Articles Posted in Court System

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No one likes being called an oddity and I am sure these courts are no different. However, they are odd insofar as they are both unique and not readily defined as courts. Some are actually quite new to the court system.

15. Drug Treatment Courts

These “courts” are also called Drug Courts. They exist in every county of the state and their purpose is to rehabilitate drug addicts who have been charged with various non-violent criminal offenses. These courts are not your typical adversarial proceedings. Instead, there is a “team approach” to those individuals who have voluntarily entered the court (by signing a contract). The team most often consists of the judge of the Drug Treatment Court, attorneys appointed to the court, Department of Social Services caseworkers, Probation personnel, various treatment providers, counselors, and, sometimes, personnel from the District Attorney’s Office.

Normally, I advise my clients to steer well clear of this “court” if they are able to. Why? Because it may not be for every client and because “the law” basically does not apply in this court. “The law” is really whatever the court decides it is, relative to each participant. This court micro-manages the lives of those voluntarily within its jurisdiction. This court will direct what medications you are able to take, where you can live, with whom you are able to live, and what employment you are required to engage in and when. And you will be subjected to very frequent and random drug testing, usually in the form of urinalysis. And it can take as long as two (2) or more years to “graduate” from Drug Treatment Court. It is very much like a civilian form of boot camp. It attempts to break drug addicts of their addictions and rebuild their lives, re-integrating them into society as constructive and productive, law-abiding citizens.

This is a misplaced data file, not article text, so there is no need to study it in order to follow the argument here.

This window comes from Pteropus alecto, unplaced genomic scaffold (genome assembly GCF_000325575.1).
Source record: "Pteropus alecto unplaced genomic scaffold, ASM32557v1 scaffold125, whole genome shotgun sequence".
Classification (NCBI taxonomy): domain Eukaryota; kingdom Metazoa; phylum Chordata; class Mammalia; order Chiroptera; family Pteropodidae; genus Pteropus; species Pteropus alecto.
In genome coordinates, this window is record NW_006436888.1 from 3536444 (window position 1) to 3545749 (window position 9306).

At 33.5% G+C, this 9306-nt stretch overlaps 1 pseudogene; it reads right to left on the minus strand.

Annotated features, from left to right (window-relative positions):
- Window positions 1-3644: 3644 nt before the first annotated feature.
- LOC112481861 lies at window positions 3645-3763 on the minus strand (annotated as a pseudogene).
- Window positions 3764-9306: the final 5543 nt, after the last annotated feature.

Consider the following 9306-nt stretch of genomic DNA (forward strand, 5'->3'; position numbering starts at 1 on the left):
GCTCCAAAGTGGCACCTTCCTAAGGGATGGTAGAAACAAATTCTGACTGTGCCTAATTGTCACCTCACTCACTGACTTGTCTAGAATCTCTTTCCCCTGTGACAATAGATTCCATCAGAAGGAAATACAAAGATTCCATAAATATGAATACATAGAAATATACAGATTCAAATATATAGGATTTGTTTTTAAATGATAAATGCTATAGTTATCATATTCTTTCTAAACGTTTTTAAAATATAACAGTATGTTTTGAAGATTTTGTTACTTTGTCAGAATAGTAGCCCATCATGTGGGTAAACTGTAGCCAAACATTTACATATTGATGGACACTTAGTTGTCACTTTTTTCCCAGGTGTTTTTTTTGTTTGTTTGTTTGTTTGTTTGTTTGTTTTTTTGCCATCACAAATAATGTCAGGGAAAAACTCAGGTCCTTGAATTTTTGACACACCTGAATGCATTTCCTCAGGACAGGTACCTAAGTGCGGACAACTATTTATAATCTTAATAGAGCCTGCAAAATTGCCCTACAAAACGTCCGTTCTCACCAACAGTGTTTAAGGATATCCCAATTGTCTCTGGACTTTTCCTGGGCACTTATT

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Not many courts left. It’s the home stretch. What remains is a single court of overwhelming significance to us all and several small courts of overwhelming significance to a select few. One governs the general course of the lives of every citizen of the state of New York, while the others govern the day-to-day existence of those citizens who find themselves, usually through their own poor choices, under the court’s direct supervision.

14. The Court of Appeals

The Court of Appeals is the end of the line in the state court system. There is no higher court. Appeals come directly from the four (4) judicial departments of the Appellate Division, in most instances. From this court are issued some of the most comprehensive decisions that determine how we, as citizens of this state, live out our lives.

This court has seven (7) judges appointed by the governor for fourteen (14) year terms.

The courthouse is located in Albany, New York.

The decisions handed down by the Court of Appeals are few (compared to the volume found in the Appellate Division) and they are often extremely dense and very difficult to read and understand. I find that I have to read Court of Appeals decisions several times before I can begin to understand what I think the court is trying to convey.
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Finally, we reach what I consider to be the most interesting part of the Unified Court System: the Appellate Division – where the overwhelming majority of the caselaw is made in the state of New York. In fact, one of the primary purposes of this legal blog is to monitor and review the various decisions issued by the four (4) appellate courts, specifically of the Third Department, where I live and practice.

13. The Appellate Division